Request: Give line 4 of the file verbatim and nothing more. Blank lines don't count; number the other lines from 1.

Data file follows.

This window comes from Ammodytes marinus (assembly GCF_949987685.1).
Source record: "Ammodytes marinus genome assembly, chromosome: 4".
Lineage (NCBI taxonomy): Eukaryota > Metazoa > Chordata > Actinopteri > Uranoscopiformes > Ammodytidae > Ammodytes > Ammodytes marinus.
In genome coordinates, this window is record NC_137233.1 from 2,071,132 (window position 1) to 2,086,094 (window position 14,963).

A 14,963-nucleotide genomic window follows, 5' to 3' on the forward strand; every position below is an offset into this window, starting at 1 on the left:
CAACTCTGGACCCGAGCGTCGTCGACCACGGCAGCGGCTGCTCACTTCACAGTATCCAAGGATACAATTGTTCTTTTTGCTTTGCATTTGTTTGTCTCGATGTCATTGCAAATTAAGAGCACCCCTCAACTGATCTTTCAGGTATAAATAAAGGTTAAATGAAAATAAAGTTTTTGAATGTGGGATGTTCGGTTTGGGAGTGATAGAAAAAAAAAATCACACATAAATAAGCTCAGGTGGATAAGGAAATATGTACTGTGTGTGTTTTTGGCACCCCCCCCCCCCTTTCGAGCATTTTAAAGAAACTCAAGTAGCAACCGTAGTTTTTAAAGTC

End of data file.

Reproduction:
In genome coordinates, this window is record NC_137233.1 from 2,071,132 (window position 1) to 2,086,094 (window position 14,963).